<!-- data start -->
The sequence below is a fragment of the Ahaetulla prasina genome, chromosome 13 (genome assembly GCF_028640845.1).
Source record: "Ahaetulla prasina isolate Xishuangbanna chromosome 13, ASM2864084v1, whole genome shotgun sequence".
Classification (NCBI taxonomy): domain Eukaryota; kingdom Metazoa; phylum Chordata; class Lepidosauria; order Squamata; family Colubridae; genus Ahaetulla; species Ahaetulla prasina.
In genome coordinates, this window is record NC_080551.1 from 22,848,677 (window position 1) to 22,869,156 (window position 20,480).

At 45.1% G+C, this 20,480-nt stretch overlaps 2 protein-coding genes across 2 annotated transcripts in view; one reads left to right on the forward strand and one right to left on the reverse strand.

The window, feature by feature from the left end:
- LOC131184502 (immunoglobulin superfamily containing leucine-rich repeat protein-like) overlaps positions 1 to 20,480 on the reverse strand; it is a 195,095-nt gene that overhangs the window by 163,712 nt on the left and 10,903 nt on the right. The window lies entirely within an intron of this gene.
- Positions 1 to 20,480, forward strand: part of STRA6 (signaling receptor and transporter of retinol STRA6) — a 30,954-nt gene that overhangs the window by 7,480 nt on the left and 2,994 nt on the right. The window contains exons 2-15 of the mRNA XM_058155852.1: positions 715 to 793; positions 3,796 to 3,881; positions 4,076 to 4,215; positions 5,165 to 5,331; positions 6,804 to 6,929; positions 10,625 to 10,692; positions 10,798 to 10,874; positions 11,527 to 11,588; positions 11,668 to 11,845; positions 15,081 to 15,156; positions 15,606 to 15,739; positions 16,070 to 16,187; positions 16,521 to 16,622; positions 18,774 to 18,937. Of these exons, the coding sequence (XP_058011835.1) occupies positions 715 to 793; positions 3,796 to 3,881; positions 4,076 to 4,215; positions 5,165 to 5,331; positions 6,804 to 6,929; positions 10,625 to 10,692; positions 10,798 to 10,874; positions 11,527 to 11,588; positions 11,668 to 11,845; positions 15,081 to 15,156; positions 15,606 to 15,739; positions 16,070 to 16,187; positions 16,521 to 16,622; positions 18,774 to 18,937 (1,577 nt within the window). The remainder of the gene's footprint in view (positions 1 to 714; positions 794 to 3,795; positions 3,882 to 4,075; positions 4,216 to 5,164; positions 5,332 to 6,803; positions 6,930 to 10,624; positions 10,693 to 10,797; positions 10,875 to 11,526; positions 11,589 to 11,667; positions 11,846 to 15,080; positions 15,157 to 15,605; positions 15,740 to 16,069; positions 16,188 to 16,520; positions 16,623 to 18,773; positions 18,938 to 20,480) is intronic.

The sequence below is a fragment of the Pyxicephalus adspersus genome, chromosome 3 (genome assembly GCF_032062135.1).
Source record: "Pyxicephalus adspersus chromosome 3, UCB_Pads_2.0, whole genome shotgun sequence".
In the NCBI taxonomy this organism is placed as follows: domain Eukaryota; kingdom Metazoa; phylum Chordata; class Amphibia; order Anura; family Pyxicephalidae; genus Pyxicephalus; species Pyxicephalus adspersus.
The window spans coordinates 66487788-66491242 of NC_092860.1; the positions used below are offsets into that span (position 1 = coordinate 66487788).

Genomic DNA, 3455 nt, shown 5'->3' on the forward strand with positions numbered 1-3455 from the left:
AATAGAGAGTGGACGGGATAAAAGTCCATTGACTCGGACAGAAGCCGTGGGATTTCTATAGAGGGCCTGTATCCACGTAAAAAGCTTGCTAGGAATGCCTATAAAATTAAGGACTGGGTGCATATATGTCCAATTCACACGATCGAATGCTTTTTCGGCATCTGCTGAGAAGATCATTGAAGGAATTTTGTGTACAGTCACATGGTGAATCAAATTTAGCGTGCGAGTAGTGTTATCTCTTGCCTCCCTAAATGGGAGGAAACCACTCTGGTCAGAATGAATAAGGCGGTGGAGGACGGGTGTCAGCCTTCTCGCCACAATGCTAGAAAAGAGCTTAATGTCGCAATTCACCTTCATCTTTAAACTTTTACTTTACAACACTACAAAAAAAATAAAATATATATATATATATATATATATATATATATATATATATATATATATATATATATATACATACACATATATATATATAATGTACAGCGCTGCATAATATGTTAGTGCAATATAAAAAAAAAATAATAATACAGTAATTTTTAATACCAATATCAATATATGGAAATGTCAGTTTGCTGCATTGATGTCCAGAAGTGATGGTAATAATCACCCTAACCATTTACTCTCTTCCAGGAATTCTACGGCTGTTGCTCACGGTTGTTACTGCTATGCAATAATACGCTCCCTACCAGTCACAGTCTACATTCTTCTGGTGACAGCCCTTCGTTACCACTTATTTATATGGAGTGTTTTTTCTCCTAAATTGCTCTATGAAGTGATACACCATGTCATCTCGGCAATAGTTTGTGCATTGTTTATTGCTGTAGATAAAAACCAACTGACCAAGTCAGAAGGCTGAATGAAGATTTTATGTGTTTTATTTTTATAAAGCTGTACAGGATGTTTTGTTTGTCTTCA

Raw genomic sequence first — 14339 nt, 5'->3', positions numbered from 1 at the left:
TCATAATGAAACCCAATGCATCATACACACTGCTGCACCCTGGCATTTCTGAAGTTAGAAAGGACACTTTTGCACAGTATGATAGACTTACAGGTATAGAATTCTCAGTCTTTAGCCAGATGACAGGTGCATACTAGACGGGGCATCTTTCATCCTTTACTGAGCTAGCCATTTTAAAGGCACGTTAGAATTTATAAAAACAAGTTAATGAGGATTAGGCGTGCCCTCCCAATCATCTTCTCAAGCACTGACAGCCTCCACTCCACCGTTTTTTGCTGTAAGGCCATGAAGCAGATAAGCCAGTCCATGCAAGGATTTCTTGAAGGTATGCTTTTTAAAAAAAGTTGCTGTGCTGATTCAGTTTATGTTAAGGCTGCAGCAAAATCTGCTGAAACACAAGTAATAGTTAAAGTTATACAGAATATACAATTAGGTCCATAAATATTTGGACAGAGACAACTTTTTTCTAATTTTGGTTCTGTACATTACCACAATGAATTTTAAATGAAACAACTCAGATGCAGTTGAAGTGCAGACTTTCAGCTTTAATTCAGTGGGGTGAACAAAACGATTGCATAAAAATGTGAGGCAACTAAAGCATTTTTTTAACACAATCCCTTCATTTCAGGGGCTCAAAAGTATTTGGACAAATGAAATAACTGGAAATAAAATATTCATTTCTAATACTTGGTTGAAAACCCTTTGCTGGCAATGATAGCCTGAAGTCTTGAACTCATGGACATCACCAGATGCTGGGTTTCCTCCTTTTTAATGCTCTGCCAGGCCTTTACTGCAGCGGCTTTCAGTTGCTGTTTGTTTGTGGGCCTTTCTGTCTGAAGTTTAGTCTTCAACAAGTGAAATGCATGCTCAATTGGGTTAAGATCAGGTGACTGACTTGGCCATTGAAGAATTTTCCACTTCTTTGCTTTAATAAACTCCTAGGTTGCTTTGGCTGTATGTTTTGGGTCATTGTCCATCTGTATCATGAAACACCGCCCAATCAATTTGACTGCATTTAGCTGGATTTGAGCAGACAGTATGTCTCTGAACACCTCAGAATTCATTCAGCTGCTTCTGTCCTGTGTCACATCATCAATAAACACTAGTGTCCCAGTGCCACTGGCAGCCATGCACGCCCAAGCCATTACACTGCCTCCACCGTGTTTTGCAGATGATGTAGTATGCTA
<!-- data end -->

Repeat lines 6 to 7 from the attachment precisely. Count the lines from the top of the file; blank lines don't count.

The window, feature by feature from the left end:
- LOC131184502 (immunoglobulin superfamily containing leucine-rich repeat protein-like) overlaps positions 1 to 20,480 on the reverse strand; it is a 195,095-nt gene that overhangs the window by 163,712 nt on the left and 10,903 nt on the right. The window lies entirely within an intron of this gene.